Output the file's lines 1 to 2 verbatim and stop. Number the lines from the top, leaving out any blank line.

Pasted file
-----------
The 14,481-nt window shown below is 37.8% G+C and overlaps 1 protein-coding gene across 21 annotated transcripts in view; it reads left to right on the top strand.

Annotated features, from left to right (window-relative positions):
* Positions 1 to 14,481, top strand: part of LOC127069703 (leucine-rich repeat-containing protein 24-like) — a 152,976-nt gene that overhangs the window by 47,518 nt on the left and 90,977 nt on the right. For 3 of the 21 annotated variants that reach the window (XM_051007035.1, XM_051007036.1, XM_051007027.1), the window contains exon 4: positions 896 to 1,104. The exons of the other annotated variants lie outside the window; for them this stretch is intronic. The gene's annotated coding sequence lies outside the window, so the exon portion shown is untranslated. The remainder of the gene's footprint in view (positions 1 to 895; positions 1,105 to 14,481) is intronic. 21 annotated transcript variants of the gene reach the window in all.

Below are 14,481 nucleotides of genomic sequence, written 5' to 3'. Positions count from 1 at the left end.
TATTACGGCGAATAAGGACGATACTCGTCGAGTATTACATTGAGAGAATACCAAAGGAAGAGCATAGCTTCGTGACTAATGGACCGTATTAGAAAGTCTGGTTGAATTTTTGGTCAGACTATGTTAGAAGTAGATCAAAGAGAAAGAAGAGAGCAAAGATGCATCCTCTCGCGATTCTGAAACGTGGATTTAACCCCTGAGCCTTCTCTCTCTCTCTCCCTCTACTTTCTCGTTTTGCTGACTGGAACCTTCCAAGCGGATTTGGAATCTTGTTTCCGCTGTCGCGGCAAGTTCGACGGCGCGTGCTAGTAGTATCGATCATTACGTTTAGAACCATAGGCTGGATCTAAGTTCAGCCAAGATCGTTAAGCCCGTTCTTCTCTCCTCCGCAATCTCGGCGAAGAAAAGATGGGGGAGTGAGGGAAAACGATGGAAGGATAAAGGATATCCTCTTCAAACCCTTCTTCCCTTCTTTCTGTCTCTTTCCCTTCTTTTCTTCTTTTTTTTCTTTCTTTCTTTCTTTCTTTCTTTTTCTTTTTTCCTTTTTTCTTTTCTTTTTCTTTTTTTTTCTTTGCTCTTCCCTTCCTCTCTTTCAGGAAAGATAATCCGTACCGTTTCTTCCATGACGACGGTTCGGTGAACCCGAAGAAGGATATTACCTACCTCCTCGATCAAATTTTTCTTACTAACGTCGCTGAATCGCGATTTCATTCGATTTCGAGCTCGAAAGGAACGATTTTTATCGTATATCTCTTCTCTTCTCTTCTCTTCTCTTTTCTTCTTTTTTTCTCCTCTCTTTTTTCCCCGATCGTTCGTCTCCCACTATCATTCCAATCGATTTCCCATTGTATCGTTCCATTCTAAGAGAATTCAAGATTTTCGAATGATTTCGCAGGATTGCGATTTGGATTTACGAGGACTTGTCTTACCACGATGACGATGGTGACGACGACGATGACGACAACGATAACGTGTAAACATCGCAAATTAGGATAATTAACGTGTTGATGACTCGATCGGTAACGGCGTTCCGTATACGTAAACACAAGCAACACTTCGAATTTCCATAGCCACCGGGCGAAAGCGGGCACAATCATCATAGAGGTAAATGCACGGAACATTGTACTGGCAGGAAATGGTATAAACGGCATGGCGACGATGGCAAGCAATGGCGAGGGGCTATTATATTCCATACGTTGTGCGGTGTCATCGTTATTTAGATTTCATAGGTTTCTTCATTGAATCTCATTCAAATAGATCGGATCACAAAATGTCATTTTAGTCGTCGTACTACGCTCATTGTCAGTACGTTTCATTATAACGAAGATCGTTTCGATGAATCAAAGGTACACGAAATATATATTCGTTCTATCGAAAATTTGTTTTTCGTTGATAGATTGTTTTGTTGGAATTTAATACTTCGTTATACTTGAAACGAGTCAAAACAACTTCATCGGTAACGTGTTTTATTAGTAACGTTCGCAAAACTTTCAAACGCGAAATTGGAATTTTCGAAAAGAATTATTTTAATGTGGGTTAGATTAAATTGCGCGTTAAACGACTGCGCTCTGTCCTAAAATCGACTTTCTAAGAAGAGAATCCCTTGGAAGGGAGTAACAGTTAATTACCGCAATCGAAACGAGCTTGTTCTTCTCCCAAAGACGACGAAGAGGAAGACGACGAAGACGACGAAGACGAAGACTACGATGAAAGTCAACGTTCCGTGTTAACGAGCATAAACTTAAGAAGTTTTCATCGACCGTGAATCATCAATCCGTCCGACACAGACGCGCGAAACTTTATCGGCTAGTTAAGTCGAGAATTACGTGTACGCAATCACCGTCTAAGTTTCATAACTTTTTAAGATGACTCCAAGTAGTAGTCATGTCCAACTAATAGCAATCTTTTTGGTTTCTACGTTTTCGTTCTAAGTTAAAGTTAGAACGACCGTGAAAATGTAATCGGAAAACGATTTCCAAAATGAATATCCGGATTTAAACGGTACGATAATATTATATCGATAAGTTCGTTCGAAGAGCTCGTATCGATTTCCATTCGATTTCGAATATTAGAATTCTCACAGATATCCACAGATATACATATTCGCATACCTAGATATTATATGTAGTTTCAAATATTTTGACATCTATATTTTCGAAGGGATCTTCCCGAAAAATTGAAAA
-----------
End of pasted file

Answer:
The 14,481-nt window shown below is 37.8% G+C and overlaps 1 protein-coding gene across 21 annotated transcripts in view; it reads left to right on the top strand.

Annotated features, from left to right (window-relative positions):